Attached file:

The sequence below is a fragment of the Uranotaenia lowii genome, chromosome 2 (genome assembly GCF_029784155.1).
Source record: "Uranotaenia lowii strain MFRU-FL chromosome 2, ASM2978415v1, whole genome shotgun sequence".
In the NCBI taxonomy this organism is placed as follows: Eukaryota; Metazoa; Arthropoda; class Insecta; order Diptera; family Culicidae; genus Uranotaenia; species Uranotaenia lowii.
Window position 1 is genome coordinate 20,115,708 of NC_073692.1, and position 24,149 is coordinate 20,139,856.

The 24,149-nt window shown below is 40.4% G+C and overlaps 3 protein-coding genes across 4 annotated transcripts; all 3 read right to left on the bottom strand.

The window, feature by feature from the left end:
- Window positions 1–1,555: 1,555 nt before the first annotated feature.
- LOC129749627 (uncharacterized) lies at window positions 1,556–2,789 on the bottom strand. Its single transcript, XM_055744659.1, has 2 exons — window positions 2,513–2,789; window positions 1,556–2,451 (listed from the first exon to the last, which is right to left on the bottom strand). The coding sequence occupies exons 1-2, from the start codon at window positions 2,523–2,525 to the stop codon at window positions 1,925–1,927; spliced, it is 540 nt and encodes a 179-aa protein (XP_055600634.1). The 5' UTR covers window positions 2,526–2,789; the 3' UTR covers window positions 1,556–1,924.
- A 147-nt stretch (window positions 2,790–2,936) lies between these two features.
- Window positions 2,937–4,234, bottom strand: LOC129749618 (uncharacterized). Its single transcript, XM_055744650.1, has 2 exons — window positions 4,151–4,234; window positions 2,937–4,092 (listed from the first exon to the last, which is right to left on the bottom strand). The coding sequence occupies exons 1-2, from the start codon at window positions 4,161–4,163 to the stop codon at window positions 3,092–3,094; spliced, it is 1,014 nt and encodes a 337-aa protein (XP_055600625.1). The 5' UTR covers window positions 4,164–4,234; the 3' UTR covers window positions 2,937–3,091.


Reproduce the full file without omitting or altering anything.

The sequence below is a fragment of the Uranotaenia lowii genome, chromosome 2 (genome assembly GCF_029784155.1).
Source record: "Uranotaenia lowii strain MFRU-FL chromosome 2, ASM2978415v1, whole genome shotgun sequence".
In the NCBI taxonomy this organism is placed as follows: Eukaryota; Metazoa; Arthropoda; class Insecta; order Diptera; family Culicidae; genus Uranotaenia; species Uranotaenia lowii.
Window position 1 is genome coordinate 20,115,708 of NC_073692.1, and position 24,149 is coordinate 20,139,856.

The 24,149-nt window shown below is 40.4% G+C and overlaps 3 protein-coding genes across 4 annotated transcripts; all 3 read right to left on the bottom strand.

The window, feature by feature from the left end:
- Window positions 1–1,555: 1,555 nt before the first annotated feature.
- LOC129749627 (uncharacterized) lies at window positions 1,556–2,789 on the bottom strand. Its single transcript, XM_055744659.1, has 2 exons — window positions 2,513–2,789; window positions 1,556–2,451 (listed from the first exon to the last, which is right to left on the bottom strand). The coding sequence occupies exons 1-2, from the start codon at window positions 2,523–2,525 to the stop codon at window positions 1,925–1,927; spliced, it is 540 nt and encodes a 179-aa protein (XP_055600634.1). The 5' UTR covers window positions 2,526–2,789; the 3' UTR covers window positions 1,556–1,924.
- A 147-nt stretch (window positions 2,790–2,936) lies between these two features.
- Window positions 2,937–4,234, bottom strand: LOC129749618 (uncharacterized). Its single transcript, XM_055744650.1, has 2 exons — window positions 4,151–4,234; window positions 2,937–4,092 (listed from the first exon to the last, which is right to left on the bottom strand). The coding sequence occupies exons 1-2, from the start codon at window positions 4,161–4,163 to the stop codon at window positions 3,092–3,094; spliced, it is 1,014 nt and encodes a 337-aa protein (XP_055600625.1). The 5' UTR covers window positions 4,164–4,234; the 3' UTR covers window positions 2,937–3,091.